Lawyers argue whether exchanges are allowed to relist XRP after Friday’s Ripple vs. SEC hearing

  • The Twitter campaign #relistXRP under which the XRP community is calling on crypto exchanges worldwide to relist XRP has managed to be “trending” in the US.
  • Attorneys Jeremy Hogan and Jesse Hynes differ on whether Friday’s SEC statement implies that exchanges can relist XRP without risking a lawsuit themselves.

The hashtag #relistXRP continues to make waves. After a discovery hearing in the U.S. Securities and Exchange Commission’s (SEC) case against Ripple produced two “surprise sensations” in Ripple’s favor last Friday, the XRP community is getting its hopes up that the token could once again be listed on exchanges worldwide (for American customers).

An SEC attorney had stated at the hearing that “only Ripple and affiliates of Ripple” could have illegally sold XRP. Attorney Jeremy Hogan analyzed that exchanges that delisted XRP two months ago did not violate securities laws and would not do so if they offered XRP for sale again. The attorney also speculated that the SEC may have received a number of requests for clarification from the exchanges.

Since the hearing, the SEC has yet to comment on the matter, but on Twitter #relistXRP is making big waves. After the hashtag was already “trending” in Australia on Saturday, the XRP community managed to do the same in the US yesterday.

Ripple doesn’t control Coinbase = exchanges can relist XRP?

However, the interpretation of the phrase “only Ripple and affiliates of Ripple” seems more contentious than thought. Via Twitter a few hours ago, however, Jeremy Hogan reiterated his position, explaining that the term “affiliate” is defined in Rule 405 of the Securities Act of 1933. Accordingly, it is a “person (or entity) that directly, or indirectly through one or more intermediaries, controls, is controlled by, or is under common control with”.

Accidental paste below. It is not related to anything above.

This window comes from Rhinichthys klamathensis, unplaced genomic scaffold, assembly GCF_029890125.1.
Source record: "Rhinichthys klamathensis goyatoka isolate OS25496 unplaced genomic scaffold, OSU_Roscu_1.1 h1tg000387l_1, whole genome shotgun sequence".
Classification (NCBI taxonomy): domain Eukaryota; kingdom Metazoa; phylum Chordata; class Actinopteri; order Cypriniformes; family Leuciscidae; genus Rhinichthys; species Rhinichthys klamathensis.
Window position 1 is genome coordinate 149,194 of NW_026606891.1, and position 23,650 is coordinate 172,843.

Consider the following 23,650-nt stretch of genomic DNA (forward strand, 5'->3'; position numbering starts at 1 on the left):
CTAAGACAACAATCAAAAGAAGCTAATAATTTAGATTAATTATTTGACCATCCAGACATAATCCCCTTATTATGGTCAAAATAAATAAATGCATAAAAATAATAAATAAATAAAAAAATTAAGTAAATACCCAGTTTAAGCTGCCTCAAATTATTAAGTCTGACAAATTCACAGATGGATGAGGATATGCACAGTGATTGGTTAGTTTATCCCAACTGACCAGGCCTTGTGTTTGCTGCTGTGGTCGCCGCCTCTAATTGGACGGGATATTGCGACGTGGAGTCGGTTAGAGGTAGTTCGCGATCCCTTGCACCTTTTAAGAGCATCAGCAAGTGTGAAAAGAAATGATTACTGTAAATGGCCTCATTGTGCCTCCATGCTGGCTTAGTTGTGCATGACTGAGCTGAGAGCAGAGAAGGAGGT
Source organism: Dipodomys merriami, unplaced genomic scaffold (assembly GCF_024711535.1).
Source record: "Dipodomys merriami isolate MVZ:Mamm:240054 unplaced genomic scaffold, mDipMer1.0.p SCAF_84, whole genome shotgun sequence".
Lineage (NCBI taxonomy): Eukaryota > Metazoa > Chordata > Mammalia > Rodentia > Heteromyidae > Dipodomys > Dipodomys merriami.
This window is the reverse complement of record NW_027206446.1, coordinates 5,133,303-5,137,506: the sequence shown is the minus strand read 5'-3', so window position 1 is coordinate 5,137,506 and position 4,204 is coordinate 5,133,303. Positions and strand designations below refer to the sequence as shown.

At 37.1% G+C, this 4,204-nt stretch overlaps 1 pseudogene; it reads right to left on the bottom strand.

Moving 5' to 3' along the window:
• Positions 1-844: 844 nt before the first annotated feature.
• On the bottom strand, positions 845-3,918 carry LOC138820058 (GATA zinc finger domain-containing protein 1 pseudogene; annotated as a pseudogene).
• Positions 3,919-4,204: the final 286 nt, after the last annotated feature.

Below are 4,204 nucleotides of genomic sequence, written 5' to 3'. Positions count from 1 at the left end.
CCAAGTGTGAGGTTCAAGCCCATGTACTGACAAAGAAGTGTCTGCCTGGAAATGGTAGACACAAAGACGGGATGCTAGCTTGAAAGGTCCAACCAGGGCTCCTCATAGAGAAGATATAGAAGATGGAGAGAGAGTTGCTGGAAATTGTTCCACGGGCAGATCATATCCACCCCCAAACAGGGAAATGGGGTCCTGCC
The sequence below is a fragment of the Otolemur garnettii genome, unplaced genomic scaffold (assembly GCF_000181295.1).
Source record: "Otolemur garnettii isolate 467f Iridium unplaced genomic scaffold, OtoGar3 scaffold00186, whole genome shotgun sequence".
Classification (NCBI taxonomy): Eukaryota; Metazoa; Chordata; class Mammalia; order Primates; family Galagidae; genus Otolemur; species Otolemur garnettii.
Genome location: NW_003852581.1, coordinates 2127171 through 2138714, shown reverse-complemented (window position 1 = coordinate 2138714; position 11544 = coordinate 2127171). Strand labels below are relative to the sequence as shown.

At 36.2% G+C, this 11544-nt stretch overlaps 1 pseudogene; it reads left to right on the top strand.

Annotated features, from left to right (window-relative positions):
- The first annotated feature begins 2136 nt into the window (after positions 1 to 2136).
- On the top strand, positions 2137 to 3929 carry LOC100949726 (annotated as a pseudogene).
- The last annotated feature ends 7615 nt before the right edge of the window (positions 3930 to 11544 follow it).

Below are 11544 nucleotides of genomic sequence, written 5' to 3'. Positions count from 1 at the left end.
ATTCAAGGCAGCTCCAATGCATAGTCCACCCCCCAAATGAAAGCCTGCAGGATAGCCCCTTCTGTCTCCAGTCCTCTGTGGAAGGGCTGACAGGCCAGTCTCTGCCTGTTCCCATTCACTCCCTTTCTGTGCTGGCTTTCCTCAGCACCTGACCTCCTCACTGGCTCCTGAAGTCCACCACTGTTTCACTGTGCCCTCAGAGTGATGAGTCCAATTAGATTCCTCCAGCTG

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Hogan concluded, “Tell me Coinbase, does Ripple control you?” However, another popular attorney in the XRP community, Jesse Hynes, interjected that it could be argued “that an exchange is a dealer, and thus not exempt from Section 5”. Hogan had an answer to this as well, saying:

Even IF they are considered a broker-dealer, the SEC already put on the record in response to Deaton’s motion that there has been no legal determination of XRP’s “status.” So, the exchanges behinds are covered either way now. PS. Hi Jesse! Have a great week!

However, Hynes replied that he is “not so sure” he agrees. “If it’s ruled to be an unregistered security, then that would date back. It’s fair to say this lawsuit has given exchanges fair notice that they may be selling an unregistered security. I don’t think anything in their response shields them.” Hogan, countered that:

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It’s not a notice issue, it’s a binary “it is” or “isn’t” analysis. But this lawsuit won’t provide a “ruling” that XRP is or isn’t anything – that’s a red herring and the exchange’s lawyers did what most advisory lawyers do and chickened out. It’s time for them to re-analyze.

Hynes was not convinced of this either, stating, “and if it is, exchanges have been selling unregistered securities. And then we get back to are they a broker, and if so they are in trouble”.

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About Author

Jake Simmons has been a crypto enthusiast since 2016, and since hearing about Bitcoin and blockchain technology, he's been involved with the subject every day. Beyond cryptocurrencies, Jake studied computer science and worked for 2 years for a startup in the blockchain sector. At CNF he is responsible for technical issues. His goal is to make the world aware of cryptocurrencies in a simple and understandable way.

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